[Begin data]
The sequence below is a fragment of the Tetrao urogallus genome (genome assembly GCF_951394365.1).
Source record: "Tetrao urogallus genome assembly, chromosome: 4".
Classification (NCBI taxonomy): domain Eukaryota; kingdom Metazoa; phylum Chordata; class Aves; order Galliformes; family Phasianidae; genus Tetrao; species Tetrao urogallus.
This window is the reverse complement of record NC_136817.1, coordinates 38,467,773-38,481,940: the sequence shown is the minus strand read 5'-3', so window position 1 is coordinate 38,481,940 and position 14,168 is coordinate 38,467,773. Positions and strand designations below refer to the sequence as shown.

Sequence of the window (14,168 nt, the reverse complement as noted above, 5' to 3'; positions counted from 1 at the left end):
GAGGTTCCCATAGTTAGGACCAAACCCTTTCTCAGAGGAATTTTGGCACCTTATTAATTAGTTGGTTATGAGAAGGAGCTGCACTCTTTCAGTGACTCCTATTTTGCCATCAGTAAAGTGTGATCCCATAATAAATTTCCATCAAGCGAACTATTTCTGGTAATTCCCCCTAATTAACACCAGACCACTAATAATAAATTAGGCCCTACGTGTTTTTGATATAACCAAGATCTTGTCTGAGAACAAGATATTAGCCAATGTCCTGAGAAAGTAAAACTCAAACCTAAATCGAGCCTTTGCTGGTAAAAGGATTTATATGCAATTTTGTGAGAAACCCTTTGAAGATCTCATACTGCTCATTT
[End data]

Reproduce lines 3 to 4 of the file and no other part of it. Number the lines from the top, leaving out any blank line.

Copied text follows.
Classification (NCBI taxonomy): domain Eukaryota; kingdom Metazoa; phylum Chordata; class Aves; order Galliformes; family Phasianidae; genus Tetrao; species Tetrao urogallus.
This window is the reverse complement of record NC_136817.1, coordinates 38,467,773-38,481,940: the sequence shown is the minus strand read 5'-3', so window position 1 is coordinate 38,481,940 and position 14,168 is coordinate 38,467,773. Positions and strand designations below refer to the sequence as shown.